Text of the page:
Business case for compressed natural gas in municipal fleets
Compressed natural gas (CNG) vehicle projects can be highly profitable, or they can lose money, depending on numerous aspects of the fleet and station. To assist fleets and businesses in evaluating the profitability of potential CNG projects, the National Renewable Energy Laboratory (NREL) built the CNG Vehicle and Infrastructure Cash-Flow Evaluation (VICE) model. The VICE model demonstrates the relationship between project profitability and fleet operating parameters.
This report describes how NREL used the VICE model to establish guidance for fleets making decisions about using CNG. The first section establishes a base-case scenario for three fleets that commonly use CNG—transit buses, school buses, and refuse trucks. This base-case tries to represent the average or most-common parameters affecting the CNG project’s profitability for average fleets of each type.
The second section uses the model to show how specific project parameters (such as station cost or price of fuel) change profitability from the base-case. The section then prioritizes these parameters to help fleet operators understand the most important factors affecting the business case of the project. Through a question-and-answer format, this section presents common CNG-related questions answered by NREL using the VICE model. The business case targets municipal governments, which operate fleets suited well for CNG vehicles because they drive circular routes that enable refueling at the same station.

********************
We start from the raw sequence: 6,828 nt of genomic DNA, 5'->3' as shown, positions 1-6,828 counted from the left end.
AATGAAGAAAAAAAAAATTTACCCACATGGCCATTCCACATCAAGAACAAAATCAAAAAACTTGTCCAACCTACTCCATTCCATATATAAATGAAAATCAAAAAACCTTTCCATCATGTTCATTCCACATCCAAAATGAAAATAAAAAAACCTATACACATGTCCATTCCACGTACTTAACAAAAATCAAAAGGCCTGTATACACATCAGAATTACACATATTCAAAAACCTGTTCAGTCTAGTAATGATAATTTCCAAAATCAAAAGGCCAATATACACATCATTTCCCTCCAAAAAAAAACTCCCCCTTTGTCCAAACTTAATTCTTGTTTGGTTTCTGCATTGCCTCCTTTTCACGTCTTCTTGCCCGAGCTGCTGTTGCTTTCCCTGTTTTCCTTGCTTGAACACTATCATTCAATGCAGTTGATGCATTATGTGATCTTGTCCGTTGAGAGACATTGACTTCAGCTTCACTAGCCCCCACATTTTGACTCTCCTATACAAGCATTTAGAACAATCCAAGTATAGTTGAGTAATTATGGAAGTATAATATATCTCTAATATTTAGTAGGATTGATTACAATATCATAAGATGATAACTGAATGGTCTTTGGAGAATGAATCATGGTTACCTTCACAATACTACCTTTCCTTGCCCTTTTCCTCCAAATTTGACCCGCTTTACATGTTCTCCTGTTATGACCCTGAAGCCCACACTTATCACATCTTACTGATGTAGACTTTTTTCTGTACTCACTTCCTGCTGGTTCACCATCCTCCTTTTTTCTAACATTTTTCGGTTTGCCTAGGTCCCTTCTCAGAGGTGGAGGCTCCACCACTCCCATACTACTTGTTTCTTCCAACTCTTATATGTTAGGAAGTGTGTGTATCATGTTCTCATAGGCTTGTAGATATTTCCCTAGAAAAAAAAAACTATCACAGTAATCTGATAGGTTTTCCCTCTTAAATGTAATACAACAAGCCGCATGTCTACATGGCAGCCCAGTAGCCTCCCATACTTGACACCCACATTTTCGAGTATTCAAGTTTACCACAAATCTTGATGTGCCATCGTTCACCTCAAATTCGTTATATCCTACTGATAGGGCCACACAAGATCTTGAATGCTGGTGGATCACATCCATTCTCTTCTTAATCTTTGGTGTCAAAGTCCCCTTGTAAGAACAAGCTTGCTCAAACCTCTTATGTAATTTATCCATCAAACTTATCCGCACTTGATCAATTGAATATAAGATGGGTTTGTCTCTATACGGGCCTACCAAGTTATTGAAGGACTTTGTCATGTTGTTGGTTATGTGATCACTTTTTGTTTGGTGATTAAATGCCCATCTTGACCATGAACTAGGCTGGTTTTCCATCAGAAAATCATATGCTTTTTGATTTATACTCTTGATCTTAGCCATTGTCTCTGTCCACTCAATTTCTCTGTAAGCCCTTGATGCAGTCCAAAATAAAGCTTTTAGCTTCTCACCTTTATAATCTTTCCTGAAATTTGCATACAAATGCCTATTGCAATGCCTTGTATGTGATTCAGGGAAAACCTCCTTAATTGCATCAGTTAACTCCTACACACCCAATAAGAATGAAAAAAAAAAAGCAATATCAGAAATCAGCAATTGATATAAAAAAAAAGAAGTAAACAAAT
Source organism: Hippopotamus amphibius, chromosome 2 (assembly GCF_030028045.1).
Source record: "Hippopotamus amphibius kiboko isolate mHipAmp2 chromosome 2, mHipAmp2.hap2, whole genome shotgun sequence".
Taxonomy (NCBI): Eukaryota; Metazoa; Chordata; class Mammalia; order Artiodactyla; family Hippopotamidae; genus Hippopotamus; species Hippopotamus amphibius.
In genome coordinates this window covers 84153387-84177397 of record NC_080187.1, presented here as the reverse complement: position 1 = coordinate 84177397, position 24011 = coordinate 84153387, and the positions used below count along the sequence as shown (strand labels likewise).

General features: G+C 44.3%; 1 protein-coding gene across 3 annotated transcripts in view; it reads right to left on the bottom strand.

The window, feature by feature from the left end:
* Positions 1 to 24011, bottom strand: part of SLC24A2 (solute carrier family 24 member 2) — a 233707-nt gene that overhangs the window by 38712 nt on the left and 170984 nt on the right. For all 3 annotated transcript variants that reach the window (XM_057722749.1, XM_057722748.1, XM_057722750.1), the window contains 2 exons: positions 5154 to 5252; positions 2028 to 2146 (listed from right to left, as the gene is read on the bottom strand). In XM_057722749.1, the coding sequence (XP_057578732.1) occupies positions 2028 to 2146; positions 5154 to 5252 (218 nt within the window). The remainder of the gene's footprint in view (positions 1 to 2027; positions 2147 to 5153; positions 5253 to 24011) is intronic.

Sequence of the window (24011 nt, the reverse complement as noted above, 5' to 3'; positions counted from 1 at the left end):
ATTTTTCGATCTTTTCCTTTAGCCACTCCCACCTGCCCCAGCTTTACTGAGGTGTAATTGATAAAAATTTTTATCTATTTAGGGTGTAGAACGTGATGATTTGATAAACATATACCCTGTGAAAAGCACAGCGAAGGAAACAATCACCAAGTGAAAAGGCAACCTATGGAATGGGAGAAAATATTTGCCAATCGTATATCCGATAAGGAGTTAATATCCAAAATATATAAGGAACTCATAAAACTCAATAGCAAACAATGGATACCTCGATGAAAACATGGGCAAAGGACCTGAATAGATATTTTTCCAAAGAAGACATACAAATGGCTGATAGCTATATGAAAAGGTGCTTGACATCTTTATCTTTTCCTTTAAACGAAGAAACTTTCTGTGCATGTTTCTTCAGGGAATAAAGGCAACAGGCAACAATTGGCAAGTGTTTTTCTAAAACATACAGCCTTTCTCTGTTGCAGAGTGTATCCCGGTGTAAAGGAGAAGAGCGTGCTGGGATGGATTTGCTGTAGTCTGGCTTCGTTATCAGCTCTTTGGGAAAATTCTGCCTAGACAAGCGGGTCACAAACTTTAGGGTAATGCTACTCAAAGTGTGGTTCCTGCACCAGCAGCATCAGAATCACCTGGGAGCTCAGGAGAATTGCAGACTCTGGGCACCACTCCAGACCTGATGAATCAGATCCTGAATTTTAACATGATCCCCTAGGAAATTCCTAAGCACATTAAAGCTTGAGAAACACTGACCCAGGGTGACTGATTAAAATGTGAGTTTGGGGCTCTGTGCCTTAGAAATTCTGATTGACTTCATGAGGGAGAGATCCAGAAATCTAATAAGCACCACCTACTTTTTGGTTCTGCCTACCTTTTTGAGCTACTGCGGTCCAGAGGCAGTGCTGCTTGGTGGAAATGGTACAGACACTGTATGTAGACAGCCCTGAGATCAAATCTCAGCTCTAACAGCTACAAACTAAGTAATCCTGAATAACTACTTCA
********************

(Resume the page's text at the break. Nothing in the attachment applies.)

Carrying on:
These fleets are transit buses, school buses, and refuse trucks. Municipal governments are also targeted
because their primary goal is to improve their residents’ quality of life. This goal allows the government to utilize all the advantages of CNG, including long-term cost-effectiveness, more-consistent operational costs, increased energy security, reduced greenhouse gas emissions, reduced local air pollution, and reduced noise pollution. A forthcoming report will focus on private fleets that are suited well for CNG, such as taxi cabs and delivery trucks.
Download the report: Business case for compressed natural gas in municipal fleets